You might remember a story this summer about five bros from Canada who decided to disregard National Park laws, common sense and Leave No Trace Principles to bro out in America’s National Park. From Flying drones in wilderness regions and protected areas, to leaving the boardwalk at Yellowstone’s Grand Prismatic Hot Springs and numerous acts in-between, the five guys from the great white north angered nature lovers from around the world. With a blatant disregard for not only their general well-being, but also for rules and regulations, the guys from “High on Life” started a discussion about what it means to be proper stewards in our public lands. On November 1st, 2016, two of the five plead guilt to charges from the National Park Service.
While three of the accused (they were caught on video and even documented their rule breaking for their Youtube channel) have plead not guilty, two of them owned up to their mistakes and were handed huge fines and probation for five years, which includes being banned from public lands managed by the U.S. Department of Interior, U.S. Department of Agriculture, and the U.S. Army Corps of Engineers. While many across Instagram defended the High on Life group, I am pleased to see that at least a few of them understand their actions come with consequences. Hopefully, the other three will get the charges they deserve and will become better stewards of the land because of it.
I could editorialize about this for days, but in the end, it appears as if the justice system is working and behavior life this is getting punished. Again, while we could chastise these individuals for their actions, the justice system is working on them and we should all hope they become better people because of the consequences they face. While $8,000 is still to small of a fine, in my opinion, hopefully it helps stop others from being assholes in nature. Wilderness is wild, you are not.
The Full Press Release From Yellowstone National Park can be read below:
MAMMOTH HOT SPRINGS, WY – Five defendants from the Canadian group High On Life appeared Tuesday, November 1, before U.S. Magistrate Judge Mark Carman at the Yellowstone Justice Center in Mammoth Hot Springs, WY. Hamish Cross and Parker Heuser pleaded guilty to violations in Yellowstone National Park and Death Valley National Park. The remaining three defendants from High on Life pleaded not guilty and will be appointed court attorneys. T
he group, consisting of Charles Ryker Gamble, Alexey Andriyovych Lyakh, Justis Cooper Price Brown, Parker Heuser, and Hamish McNab Campbell Cross, were the subject of multiple investigations by the National Park Service and the Bureau of Land Management. H. Cross pleaded guilty to charges in Yellowstone National Park that included disorderly conduct by creating a hazardous condition and foot travel in a thermal area. He agreed to pay over $8,000.00 in fines, restitution, community service payments paid to Yellowstone Forever, and fees.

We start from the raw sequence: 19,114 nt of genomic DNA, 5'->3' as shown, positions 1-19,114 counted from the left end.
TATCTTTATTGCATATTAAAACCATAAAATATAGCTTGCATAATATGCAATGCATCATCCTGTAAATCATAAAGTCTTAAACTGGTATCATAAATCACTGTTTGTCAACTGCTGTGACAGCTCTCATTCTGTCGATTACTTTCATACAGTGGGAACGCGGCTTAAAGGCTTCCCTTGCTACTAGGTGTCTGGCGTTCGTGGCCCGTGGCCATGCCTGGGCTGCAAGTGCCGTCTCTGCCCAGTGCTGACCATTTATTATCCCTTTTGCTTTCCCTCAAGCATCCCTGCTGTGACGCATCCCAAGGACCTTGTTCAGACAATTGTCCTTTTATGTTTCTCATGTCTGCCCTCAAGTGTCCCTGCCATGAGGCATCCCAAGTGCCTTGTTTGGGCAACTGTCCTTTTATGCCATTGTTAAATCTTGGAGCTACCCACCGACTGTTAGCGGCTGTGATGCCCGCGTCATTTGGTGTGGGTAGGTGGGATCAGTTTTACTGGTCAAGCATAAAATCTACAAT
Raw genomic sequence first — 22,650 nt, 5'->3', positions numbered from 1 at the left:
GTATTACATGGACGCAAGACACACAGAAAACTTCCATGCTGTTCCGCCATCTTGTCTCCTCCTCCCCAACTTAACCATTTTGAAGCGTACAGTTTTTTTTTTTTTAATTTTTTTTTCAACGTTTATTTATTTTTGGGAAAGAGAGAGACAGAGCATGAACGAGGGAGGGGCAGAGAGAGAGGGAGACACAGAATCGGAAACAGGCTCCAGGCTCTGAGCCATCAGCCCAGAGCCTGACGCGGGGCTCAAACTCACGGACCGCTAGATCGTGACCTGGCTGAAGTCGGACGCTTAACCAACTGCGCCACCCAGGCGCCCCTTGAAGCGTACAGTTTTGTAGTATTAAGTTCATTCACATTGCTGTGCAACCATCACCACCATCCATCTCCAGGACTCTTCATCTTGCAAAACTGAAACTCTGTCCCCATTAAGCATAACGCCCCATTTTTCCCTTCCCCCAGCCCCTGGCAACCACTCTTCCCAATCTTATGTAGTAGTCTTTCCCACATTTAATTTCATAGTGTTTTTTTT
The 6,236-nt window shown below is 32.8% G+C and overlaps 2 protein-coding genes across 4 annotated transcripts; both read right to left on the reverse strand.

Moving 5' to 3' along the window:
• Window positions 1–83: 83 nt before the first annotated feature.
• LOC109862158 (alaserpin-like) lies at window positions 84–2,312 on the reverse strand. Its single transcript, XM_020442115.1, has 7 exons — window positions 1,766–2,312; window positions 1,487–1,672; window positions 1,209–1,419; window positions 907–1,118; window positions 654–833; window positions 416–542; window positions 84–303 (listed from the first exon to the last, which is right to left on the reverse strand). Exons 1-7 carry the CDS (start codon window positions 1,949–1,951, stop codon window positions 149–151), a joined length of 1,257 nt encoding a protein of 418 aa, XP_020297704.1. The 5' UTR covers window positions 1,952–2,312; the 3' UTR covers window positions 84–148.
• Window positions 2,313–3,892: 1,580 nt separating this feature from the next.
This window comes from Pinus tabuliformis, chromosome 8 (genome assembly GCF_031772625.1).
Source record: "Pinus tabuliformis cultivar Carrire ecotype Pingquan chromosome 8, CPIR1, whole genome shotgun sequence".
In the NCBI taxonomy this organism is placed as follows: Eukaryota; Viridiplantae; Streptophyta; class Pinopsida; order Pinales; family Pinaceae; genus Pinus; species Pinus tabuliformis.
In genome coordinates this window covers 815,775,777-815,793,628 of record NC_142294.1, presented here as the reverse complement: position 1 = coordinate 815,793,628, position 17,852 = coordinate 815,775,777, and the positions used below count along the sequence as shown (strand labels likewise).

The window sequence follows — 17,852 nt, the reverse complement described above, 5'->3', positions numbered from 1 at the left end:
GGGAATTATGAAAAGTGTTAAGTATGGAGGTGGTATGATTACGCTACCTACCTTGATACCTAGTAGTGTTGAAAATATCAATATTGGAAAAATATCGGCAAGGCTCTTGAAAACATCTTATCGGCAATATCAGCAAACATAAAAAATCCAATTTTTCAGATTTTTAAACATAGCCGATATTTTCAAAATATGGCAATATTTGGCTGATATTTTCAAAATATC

P. Heuser pleaded guilty to two violations in Death Valley National Park that included riding a bike in wilderness and commercial photographs without a permit. He will also pay for collateral fines that stemmed from violations at the Bonneville Salt Flats (BLM). He agreed to pay more than $1,000.00 in fines and fees. P. Heuser was not charged any violations in Yellowstone National Park. Both individuals will be on probation for five years which includes being banned from public lands managed by the U.S. Department of Interior, U.S. Department of Agriculture, and the U.S. Army Corps of Engineers.
On May 16, 2016, a concerned citizen contacted park rangers in Yellowstone National Park, after seeing four individuals walking on Grand Prismatic Spring. During the course of the investigation, park rangers identified the four individuals involved in the violations in Yellowstone National Park and arrest warrants were issued. Through the use of social media and tips from the public, additional investigations were conducted about the group’s activities on other federal lands. The High on Life group was issued violation notices from:
- Zion National Park
- Death Valley National Park
- Yellowstone National Park
- Mesa Verde National Park
- Corona Arch (BLM)
- Bonneville Salt Flats (BLM)
“The judge’s decision today sends a very clear message about thermal feature protection and safety,” said Yellowstone National Park Superintendent Dan Wenk. “Hamish Cross’s egregious actions damaged a world-class hot spring and risked his own life coupled with the lives of responding rangers. We look forward to the outcome of the case regarding the three remaining defendants.”
Harm can be done by walking on bacterial mats that surround thermal features like Grand Prismatic Spring. The colorful mats contain communities of thermophiles, or heat-loving organisms. Walking on the mats damages the microscopic communities and the footprints left behind impact the visual landscape people expect in Yellowstone. Scalding water also underlies much of the thin, breakable crust around hot springs like Grand Prismatic Spring. Many hot springs are near or above the boiling point and can cause severe or fatal burns. More people have been injured or killed in hot springs than any other natural feature in Yellowstone. For example, a fatality occurred in June, 2016, at the Norris Geyser Basin when a man walked off the designated boardwalk, slipped, and fell into a hot spring.
Take the Yellowstone Pledge. Protect your park and protect yourselves by staying on the boardwalks. If you witness resource violations, call 911 or contact a park ranger.